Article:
That’s not a typo. The Mitsubishi Mirage really scores naught for its performance and handling. Take a glance at the spec sheet and you’ll understand why. With 78 horsepower from its buzzy 1.2-liter three-cylinder engine, the Mirage is predictably slow and requires a heavy right foot to get it up to speed.
Making matters worse is the LE’s standard continuously variable transmission (CVT) that exacerbates the engine’s uncouth qualities. (Mitsubishi offers a five-speed manual gearbox in the lower-spec ES and RF trims.) Power peaks at 6,000 RPM, while the engine’s 74 lb-ft of torque comes online at 4,000 RPM, and the transmission often holds the engine at high revs to make the most of its limited grunt. With no faux shifts from the CVT, the engine’s weary drone permeates the cabin. Once up to highway speed, though, a chorus of wind noise replaces the three-cylinder engine’s wheezy whine.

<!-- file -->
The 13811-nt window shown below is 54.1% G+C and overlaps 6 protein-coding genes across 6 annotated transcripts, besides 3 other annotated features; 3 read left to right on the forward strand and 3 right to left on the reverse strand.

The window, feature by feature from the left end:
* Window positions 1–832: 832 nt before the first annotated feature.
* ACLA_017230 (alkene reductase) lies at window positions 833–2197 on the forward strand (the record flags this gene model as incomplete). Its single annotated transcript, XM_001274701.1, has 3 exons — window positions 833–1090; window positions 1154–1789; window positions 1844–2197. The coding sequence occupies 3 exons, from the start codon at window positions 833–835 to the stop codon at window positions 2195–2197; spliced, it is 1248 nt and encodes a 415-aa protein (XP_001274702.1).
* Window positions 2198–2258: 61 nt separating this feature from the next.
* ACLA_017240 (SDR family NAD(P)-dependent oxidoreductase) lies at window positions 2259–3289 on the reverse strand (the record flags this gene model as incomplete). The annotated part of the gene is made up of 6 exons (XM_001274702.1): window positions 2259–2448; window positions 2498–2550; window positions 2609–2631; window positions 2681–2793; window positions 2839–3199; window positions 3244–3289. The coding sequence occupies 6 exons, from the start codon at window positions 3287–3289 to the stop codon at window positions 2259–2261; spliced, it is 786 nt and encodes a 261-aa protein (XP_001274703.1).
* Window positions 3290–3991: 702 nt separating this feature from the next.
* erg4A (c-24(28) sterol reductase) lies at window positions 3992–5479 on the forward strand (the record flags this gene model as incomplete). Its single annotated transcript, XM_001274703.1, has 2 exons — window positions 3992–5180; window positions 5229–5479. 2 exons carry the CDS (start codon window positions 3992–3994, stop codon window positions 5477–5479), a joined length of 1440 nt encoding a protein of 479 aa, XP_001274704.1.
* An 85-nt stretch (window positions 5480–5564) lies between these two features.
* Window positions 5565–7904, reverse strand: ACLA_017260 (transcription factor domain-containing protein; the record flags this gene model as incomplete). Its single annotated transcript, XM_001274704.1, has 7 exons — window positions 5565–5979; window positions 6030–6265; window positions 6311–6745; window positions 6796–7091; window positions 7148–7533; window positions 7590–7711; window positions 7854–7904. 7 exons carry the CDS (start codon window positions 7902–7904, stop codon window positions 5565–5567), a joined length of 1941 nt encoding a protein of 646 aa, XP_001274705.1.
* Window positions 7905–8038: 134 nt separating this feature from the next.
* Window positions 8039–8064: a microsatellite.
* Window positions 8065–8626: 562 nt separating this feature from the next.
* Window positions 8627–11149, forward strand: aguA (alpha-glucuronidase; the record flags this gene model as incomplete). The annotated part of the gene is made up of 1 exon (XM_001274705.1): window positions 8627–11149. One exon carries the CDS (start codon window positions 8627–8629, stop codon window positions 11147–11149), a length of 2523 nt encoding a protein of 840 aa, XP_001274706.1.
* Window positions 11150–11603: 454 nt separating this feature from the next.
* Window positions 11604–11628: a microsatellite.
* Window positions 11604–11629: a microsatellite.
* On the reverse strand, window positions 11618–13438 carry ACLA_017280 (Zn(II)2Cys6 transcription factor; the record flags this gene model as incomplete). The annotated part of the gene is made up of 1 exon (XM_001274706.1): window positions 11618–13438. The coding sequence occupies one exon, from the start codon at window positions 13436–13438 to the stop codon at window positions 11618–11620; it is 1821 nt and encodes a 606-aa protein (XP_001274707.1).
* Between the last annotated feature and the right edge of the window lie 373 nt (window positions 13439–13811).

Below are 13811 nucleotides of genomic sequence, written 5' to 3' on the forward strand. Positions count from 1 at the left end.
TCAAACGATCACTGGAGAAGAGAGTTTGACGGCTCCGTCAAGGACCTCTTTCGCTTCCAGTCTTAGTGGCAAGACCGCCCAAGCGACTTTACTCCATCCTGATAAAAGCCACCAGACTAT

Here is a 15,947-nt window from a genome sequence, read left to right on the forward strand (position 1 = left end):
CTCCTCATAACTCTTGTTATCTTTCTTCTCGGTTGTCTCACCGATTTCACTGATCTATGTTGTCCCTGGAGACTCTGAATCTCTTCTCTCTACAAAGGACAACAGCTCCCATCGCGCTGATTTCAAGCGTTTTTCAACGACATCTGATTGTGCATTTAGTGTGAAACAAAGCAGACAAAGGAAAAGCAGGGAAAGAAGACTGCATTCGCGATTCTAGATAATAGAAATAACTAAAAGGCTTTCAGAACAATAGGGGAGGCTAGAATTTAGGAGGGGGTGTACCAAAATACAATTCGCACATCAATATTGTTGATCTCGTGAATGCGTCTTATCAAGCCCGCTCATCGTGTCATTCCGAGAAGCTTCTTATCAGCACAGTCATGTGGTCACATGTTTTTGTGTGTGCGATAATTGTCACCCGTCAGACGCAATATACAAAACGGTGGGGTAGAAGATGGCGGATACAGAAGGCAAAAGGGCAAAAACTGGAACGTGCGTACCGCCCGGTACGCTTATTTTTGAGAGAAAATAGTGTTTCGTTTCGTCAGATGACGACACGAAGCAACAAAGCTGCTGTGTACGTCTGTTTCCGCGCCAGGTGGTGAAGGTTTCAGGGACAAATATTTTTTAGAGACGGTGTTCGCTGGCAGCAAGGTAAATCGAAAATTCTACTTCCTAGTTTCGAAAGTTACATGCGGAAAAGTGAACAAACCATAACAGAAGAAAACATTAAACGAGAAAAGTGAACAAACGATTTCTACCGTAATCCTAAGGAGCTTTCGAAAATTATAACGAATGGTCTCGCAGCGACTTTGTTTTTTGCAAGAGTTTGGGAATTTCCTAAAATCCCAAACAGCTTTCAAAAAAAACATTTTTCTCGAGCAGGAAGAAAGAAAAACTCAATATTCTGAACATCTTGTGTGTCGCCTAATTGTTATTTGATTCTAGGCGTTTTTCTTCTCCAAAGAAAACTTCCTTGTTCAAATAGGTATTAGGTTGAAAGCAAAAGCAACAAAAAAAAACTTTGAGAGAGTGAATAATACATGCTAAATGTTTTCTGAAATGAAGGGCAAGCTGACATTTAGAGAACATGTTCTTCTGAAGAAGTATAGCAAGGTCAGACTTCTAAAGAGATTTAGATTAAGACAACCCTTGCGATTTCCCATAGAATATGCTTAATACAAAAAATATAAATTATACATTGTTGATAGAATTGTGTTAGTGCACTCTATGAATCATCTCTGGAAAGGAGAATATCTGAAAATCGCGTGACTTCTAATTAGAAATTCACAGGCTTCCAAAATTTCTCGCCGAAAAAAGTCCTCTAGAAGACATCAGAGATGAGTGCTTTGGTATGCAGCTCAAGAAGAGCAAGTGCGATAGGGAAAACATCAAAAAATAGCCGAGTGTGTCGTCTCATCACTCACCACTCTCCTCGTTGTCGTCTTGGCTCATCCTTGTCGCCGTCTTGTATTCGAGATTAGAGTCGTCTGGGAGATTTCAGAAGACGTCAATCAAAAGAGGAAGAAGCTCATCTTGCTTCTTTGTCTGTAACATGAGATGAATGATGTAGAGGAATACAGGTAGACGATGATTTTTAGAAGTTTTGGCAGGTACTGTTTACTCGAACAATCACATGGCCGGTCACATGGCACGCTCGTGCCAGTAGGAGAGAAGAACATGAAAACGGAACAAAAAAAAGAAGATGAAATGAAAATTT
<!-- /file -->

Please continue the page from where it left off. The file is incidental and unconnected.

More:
Thanks to its lithe 2,128-pound curb weight, the Mirage feels light on its proverbial feet barreling through turns. That said, the Mitsubishi’s lateral dynamics stray far from fun, and the body leans wearily due to soft spring rates that afford an impressively comfortable ride on Miami’s poorly paved roads. Combine this with the car’s overboosted and numb electric-assist steering, small front disc brakes and antiquated rear drum brakes that connect to a mushy left pedal, and the limited grip from the 15-inch Yokohoma all-season rubber, and the Mirage feels as though it actively works to bore its driver.
Advanced safety items are no-shows throughout the Mirage model line. At least the little hatch’s low beltline and tall seating position benefit outward visibility. Meanwhile, the top-of-the-line GT trim comes with HID headlights to improve nighttime visibility. All other Mirage models rely on a set of halogen lamps.